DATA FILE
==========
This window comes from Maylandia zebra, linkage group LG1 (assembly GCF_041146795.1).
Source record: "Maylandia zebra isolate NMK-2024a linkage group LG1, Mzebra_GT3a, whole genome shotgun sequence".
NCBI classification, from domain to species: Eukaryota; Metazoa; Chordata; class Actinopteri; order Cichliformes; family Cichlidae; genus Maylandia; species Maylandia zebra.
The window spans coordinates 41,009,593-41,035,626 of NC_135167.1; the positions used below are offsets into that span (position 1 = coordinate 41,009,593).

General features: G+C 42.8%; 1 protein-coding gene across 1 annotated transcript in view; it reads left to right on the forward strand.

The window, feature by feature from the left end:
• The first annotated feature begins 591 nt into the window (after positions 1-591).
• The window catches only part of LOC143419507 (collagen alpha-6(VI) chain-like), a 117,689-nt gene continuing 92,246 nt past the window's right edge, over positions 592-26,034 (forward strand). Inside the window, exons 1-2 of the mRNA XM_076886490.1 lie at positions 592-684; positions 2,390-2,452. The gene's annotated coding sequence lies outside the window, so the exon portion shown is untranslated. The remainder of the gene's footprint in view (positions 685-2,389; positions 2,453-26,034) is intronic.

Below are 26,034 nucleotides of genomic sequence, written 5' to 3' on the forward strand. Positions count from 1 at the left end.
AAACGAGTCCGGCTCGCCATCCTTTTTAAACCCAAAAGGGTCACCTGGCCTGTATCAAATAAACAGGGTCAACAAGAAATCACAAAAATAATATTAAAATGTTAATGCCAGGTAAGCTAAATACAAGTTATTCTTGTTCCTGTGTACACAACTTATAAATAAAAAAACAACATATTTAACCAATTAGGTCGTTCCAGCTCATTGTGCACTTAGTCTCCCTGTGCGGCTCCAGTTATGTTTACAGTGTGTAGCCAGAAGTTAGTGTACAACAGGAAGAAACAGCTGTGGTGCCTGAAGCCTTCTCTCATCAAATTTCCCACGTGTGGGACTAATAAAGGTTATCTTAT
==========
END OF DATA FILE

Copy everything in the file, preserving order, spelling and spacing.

This window comes from Maylandia zebra, linkage group LG1 (assembly GCF_041146795.1).
Source record: "Maylandia zebra isolate NMK-2024a linkage group LG1, Mzebra_GT3a, whole genome shotgun sequence".
NCBI classification, from domain to species: Eukaryota; Metazoa; Chordata; class Actinopteri; order Cichliformes; family Cichlidae; genus Maylandia; species Maylandia zebra.
The window spans coordinates 41,009,593-41,035,626 of NC_135167.1; the positions used below are offsets into that span (position 1 = coordinate 41,009,593).

General features: G+C 42.8%; 1 protein-coding gene across 1 annotated transcript in view; it reads left to right on the forward strand.

The window, feature by feature from the left end:
• The first annotated feature begins 591 nt into the window (after positions 1-591).
• The window catches only part of LOC143419507 (collagen alpha-6(VI) chain-like), a 117,689-nt gene continuing 92,246 nt past the window's right edge, over positions 592-26,034 (forward strand). Inside the window, exons 1-2 of the mRNA XM_076886490.1 lie at positions 592-684; positions 2,390-2,452. The gene's annotated coding sequence lies outside the window, so the exon portion shown is untranslated. The remainder of the gene's footprint in view (positions 685-2,389; positions 2,453-26,034) is intronic.

Below are 26,034 nucleotides of genomic sequence, written 5' to 3' on the forward strand. Positions count from 1 at the left end.
AAACGAGTCCGGCTCGCCATCCTTTTTAAACCCAAAAGGGTCACCTGGCCTGTATCAAATAAACAGGGTCAACAAGAAATCACAAAAATAATATTAAAATGTTAATGCCAGGTAAGCTAAATACAAGTTATTCTTGTTCCTGTGTACACAACTTATAAATAAAAAAACAACATATTTAACCAATTAGGTCGTTCCAGCTCATTGTGCACTTAGTCTCCCTGTGCGGCTCCAGTTATGTTTACAGTGTGTAGCCAGAAGTTAGTGTACAACAGGAAGAAACAGCTGTGGTGCCTGAAGCCTTCTCTCATCAAATTTCCCACGTGTGGGACTAATAAAGGTTATCTTAT